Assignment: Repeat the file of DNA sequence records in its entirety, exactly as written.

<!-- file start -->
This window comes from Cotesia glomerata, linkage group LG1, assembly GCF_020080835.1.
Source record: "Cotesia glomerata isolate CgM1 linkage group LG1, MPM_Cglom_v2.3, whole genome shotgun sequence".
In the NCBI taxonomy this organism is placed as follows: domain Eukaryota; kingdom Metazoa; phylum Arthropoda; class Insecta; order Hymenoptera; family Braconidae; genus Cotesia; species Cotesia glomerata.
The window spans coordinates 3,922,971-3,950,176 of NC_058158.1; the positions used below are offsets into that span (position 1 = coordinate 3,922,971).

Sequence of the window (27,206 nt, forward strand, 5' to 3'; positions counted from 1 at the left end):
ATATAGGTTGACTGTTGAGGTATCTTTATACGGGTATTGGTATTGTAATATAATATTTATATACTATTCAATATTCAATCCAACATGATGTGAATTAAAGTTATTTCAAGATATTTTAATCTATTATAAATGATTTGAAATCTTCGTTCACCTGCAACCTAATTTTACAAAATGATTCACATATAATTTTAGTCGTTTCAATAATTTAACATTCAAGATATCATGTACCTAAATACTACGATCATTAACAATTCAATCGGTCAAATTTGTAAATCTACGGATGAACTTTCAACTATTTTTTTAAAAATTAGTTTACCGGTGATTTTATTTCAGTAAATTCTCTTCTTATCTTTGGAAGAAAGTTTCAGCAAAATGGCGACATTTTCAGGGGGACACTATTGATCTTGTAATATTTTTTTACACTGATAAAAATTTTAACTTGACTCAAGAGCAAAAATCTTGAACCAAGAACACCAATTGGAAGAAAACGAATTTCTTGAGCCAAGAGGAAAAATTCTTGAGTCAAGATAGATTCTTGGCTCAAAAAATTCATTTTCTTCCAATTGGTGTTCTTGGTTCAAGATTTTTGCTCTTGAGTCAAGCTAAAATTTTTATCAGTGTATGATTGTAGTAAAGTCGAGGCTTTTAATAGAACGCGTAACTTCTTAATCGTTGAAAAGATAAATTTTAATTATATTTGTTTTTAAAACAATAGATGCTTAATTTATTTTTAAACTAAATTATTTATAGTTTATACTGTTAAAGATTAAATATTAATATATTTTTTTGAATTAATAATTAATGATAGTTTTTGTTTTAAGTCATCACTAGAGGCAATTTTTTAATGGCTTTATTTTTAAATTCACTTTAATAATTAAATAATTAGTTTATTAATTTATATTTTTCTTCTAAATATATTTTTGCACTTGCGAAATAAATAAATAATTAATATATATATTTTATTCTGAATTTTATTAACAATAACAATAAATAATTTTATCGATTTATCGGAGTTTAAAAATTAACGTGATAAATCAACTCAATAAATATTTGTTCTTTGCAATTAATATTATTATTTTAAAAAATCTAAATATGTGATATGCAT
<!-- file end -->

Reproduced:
This window comes from Cotesia glomerata, linkage group LG1, assembly GCF_020080835.1.
Source record: "Cotesia glomerata isolate CgM1 linkage group LG1, MPM_Cglom_v2.3, whole genome shotgun sequence".
In the NCBI taxonomy this organism is placed as follows: domain Eukaryota; kingdom Metazoa; phylum Arthropoda; class Insecta; order Hymenoptera; family Braconidae; genus Cotesia; species Cotesia glomerata.
The window spans coordinates 3,922,971-3,950,176 of NC_058158.1; the positions used below are offsets into that span (position 1 = coordinate 3,922,971).

Sequence of the window (27,206 nt, forward strand, 5' to 3'; positions counted from 1 at the left end):
ATATAGGTTGACTGTTGAGGTATCTTTATACGGGTATTGGTATTGTAATATAATATTTATATACTATTCAATATTCAATCCAACATGATGTGAATTAAAGTTATTTCAAGATATTTTAATCTATTATAAATGATTTGAAATCTTCGTTCACCTGCAACCTAATTTTACAAAATGATTCACATATAATTTTAGTCGTTTCAATAATTTAACATTCAAGATATCATGTACCTAAATACTACGATCATTAACAATTCAATCGGTCAAATTTGTAAATCTACGGATGAACTTTCAACTATTTTTTTAAAAATTAGTTTACCGGTGATTTTATTTCAGTAAATTCTCTTCTTATCTTTGGAAGAAAGTTTCAGCAAAATGGCGACATTTTCAGGGGGACACTATTGATCTTGTAATATTTTTTTACACTGATAAAAATTTTAACTTGACTCAAGAGCAAAAATCTTGAACCAAGAACACCAATTGGAAGAAAACGAATTTCTTGAGCCAAGAGGAAAAATTCTTGAGTCAAGATAGATTCTTGGCTCAAAAAATTCATTTTCTTCCAATTGGTGTTCTTGGTTCAAGATTTTTGCTCTTGAGTCAAGCTAAAATTTTTATCAGTGTATGATTGTAGTAAAGTCGAGGCTTTTAATAGAACGCGTAACTTCTTAATCGTTGAAAAGATAAATTTTAATTATATTTGTTTTTAAAACAATAGATGCTTAATTTATTTTTAAACTAAATTATTTATAGTTTATACTGTTAAAGATTAAATATTAATATATTTTTTTGAATTAATAATTAATGATAGTTTTTGTTTTAAGTCATCACTAGAGGCAATTTTTTAATGGCTTTATTTTTAAATTCACTTTAATAATTAAATAATTAGTTTATTAATTTATATTTTTCTTCTAAATATATTTTTGCACTTGCGAAATAAATAAATAATTAATATATATATTTTATTCTGAATTTTATTAACAATAACAATAAATAATTTTATCGATTTATCGGAGTTTAAAAATTAACGTGATAAATCAACTCAATAAATATTTGTTCTTTGCAATTAATATTATTATTTTAAAAAATCTAAATATGTGATATGCAT